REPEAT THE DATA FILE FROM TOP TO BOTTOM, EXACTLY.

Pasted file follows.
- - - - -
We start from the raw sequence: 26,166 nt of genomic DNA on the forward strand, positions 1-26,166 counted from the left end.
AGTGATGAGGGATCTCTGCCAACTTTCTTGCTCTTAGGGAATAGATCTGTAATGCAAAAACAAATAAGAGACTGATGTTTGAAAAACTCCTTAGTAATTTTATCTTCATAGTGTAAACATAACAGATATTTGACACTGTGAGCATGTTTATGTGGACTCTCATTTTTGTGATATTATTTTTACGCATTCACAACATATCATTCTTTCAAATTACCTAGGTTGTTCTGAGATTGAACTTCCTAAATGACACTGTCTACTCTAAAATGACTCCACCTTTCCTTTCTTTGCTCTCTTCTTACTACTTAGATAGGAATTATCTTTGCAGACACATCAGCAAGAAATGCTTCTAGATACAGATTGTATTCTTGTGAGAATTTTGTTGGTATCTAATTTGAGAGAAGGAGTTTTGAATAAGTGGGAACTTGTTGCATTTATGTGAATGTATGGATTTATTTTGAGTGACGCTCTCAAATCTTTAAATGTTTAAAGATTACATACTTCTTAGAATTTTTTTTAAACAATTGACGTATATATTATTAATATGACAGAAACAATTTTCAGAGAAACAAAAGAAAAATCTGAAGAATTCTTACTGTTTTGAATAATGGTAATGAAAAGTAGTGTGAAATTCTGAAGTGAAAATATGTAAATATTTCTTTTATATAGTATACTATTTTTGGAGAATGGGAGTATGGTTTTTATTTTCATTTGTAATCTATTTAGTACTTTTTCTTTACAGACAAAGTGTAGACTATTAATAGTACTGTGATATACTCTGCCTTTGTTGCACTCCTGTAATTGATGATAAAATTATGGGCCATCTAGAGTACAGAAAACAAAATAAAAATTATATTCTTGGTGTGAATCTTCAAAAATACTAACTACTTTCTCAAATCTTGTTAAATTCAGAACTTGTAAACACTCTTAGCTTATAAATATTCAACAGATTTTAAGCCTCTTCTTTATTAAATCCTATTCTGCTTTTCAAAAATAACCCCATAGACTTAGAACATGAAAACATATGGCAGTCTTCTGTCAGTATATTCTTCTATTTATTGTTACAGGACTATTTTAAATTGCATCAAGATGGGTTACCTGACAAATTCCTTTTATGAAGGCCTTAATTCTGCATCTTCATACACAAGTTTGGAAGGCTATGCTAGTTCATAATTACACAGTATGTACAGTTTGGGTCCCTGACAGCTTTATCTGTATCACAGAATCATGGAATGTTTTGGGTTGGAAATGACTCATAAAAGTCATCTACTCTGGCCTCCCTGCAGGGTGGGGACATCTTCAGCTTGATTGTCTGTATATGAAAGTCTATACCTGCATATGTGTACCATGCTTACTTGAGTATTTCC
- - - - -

We start from the raw sequence: 26,166 nt of genomic DNA on the forward strand, positions 1-26,166 counted from the left end.
AGTGATGAGGGATCTCTGCCAACTTTCTTGCTCTTAGGGAATAGATCTGTAATGCAAAAACAAATAAGAGACTGATGTTTGAAAAACTCCTTAGTAATTTTATCTTCATAGTGTAAACATAACAGATATTTGACACTGTGAGCATGTTTATGTGGACTCTCATTTTTGTGATATTATTTTTACGCATTCACAACATATCATTCTTTCAAATTACCTAGGTTGTTCTGAGATTGAACTTCCTAAATGACACTGTCTACTCTAAAATGACTCCACCTTTCCTTTCTTTGCTCTCTTCTTACTACTTAGATAGGAATTATCTTTGCAGACACATCAGCAAGAAATGCTTCTAGATACAGATTGTATTCTTGTGAGAATTTTGTTGGTATCTAATTTGAGAGAAGGAGTTTTGAATAAGTGGGAACTTGTTGCATTTATGTGAATGTATGGATTTATTTTGAGTGACGCTCTCAAATCTTTAAATGTTTAAAGATTACATACTTCTTAGAATTTTTTTTAAACAATTGACGTATATATTATTAATATGACAGAAACAATTTTCAGAGAAACAAAAGAAAAATCTGAAGAATTCTTACTGTTTTGAATAATGGTAATGAAAAGTAGTGTGAAATTCTGAAGTGAAAATATGTAAATATTTCTTTTATATAGTATACTATTTTTGGAGAATGGGAGTATGGTTTTTATTTTCATTTGTAATCTATTTAGTACTTTTTCTTTACAGACAAAGTGTAGACTATTAATAGTACTGTGATATACTCTGCCTTTGTTGCACTCCTGTAATTGATGATAAAATTATGGGCCATCTAGAGTACAGAAAACAAAATAAAAATTATATTCTTGGTGTGAATCTTCAAAAATACTAACTACTTTCTCAAATCTTGTTAAATTCAGAACTTGTAAACACTCTTAGCTTATAAATATTCAACAGATTTTAAGCCTCTTCTTTATTAAATCCTATTCTGCTTTTCAAAAATAACCCCATAGACTTAGAACATGAAAACATATGGCAGTCTTCTGTCAGTATATTCTTCTATTTATTGTTACAGGACTATTTTAAATTGCATCAAGATGGGTTACCTGACAAATTCCTTTTATGAAGGCCTTAATTCTGCATCTTCATACACAAGTTTGGAAGGCTATGCTAGTTCATAATTACACAGTATGTACAGTTTGGGTCCCTGACAGCTTTATCTGTATCACAGAATCATGGAATGTTTTGGGTTGGAAATGACTCATAAAAGTCATCTACTCTGGCCTCCCTGCAGGGTGGGGACATCTTCAGCTTGATTGTCTGTATATGAAAGTCTATACCTGCATATGTGTACCATGCTTACTTGAGTATTTCC